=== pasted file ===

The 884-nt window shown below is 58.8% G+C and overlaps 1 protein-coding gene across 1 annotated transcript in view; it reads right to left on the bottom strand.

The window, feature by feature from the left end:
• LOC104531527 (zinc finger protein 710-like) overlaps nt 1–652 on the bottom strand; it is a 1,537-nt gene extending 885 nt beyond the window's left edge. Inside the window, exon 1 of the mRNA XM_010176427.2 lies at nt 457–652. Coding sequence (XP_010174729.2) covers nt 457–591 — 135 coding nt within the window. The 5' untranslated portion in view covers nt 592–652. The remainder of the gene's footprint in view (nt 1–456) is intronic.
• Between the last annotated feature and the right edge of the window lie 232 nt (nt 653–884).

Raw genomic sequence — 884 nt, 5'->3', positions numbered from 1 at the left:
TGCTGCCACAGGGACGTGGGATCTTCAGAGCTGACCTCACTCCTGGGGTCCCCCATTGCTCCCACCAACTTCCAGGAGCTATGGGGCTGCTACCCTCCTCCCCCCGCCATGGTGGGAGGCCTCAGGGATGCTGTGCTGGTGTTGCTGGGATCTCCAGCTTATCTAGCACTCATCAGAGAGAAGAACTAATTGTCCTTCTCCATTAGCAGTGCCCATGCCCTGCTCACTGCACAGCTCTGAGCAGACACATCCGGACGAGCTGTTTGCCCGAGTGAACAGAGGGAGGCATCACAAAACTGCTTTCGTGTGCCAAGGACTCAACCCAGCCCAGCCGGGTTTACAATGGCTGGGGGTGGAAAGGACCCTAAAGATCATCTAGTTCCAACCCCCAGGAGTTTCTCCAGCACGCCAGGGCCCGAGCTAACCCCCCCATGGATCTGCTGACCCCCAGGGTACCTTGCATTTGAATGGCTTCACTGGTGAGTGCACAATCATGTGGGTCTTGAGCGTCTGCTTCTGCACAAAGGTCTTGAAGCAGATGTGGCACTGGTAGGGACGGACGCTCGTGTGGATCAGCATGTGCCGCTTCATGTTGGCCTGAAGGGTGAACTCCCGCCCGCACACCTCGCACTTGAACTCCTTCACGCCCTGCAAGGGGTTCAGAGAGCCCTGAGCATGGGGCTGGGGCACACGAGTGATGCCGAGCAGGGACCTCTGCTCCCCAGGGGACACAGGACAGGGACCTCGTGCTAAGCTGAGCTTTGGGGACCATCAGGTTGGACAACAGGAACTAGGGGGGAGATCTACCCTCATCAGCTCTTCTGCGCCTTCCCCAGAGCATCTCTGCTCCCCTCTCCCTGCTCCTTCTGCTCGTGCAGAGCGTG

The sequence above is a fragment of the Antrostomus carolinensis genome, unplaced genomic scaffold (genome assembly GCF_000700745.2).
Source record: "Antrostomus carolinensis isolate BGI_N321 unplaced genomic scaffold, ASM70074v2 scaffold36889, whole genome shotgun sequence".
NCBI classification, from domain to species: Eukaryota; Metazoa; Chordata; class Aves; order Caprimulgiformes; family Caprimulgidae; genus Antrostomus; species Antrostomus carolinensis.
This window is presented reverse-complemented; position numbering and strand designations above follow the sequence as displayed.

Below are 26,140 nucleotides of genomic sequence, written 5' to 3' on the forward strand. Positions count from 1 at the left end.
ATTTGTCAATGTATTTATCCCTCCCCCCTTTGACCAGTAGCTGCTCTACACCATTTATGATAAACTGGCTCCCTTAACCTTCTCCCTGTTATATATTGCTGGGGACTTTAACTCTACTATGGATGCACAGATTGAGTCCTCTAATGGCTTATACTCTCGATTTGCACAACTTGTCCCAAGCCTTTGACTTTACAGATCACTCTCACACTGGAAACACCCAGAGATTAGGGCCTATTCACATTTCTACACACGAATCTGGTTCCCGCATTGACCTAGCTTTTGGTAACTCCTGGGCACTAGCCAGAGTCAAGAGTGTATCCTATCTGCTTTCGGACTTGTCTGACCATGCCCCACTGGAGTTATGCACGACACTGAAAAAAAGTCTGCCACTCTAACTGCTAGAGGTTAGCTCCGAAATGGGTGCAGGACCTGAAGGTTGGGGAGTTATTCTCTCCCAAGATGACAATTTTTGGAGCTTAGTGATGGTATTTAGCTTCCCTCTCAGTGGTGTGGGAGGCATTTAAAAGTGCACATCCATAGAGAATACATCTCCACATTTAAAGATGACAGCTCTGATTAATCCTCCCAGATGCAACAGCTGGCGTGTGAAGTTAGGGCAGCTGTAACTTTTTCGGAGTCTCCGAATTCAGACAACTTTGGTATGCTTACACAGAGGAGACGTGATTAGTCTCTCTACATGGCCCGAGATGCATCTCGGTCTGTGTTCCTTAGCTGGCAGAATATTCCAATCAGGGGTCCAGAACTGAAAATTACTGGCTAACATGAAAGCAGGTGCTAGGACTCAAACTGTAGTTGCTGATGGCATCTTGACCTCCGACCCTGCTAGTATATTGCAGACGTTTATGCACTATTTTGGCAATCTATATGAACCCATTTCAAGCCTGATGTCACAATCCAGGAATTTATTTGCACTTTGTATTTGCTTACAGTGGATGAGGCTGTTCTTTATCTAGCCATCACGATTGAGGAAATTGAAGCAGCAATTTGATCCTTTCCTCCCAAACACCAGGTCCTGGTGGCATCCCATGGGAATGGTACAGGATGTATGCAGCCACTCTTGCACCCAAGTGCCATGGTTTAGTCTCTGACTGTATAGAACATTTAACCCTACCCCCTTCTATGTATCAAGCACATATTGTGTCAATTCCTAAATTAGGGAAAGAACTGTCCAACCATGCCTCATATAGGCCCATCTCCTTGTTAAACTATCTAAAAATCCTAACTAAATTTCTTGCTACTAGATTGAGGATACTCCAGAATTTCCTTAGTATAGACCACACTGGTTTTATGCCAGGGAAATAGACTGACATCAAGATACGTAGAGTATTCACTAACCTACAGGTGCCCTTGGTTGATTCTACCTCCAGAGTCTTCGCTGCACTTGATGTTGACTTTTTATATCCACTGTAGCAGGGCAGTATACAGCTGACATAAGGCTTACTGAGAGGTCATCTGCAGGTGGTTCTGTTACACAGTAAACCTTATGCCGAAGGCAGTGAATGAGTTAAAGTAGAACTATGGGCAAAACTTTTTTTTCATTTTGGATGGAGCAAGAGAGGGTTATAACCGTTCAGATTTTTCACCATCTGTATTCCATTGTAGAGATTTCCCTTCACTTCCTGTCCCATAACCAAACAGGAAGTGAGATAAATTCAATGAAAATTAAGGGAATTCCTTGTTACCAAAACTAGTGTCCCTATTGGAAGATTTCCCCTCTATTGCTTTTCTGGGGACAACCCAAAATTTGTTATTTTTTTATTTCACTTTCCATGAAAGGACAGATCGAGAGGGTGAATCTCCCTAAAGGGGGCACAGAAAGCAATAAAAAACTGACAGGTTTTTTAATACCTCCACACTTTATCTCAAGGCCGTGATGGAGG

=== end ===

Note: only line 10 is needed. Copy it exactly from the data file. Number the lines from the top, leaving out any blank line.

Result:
This window is presented reverse-complemented; position numbering and strand designations above follow the sequence as displayed.